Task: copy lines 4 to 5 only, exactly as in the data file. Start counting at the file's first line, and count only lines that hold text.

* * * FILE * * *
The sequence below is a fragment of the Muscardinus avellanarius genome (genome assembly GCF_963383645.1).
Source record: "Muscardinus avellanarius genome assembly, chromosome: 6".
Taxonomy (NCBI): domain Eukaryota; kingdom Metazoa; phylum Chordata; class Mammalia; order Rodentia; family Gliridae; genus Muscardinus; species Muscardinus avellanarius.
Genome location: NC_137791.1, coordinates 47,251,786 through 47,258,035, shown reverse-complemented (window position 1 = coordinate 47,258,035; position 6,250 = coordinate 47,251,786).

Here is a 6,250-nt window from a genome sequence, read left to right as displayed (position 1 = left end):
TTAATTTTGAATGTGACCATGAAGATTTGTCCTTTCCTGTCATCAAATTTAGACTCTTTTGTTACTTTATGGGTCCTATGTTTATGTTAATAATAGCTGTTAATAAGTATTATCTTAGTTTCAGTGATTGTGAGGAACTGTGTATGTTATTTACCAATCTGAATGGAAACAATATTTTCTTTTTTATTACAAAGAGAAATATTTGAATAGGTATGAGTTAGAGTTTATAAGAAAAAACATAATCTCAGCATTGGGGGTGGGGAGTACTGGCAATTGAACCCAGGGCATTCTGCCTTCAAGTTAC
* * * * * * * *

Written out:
Genome location: NC_137791.1, coordinates 47,251,786 through 47,258,035, shown reverse-complemented (window position 1 = coordinate 47,258,035; position 6,250 = coordinate 47,251,786).

Here is a 6,250-nt window from a genome sequence, read left to right as displayed (position 1 = left end):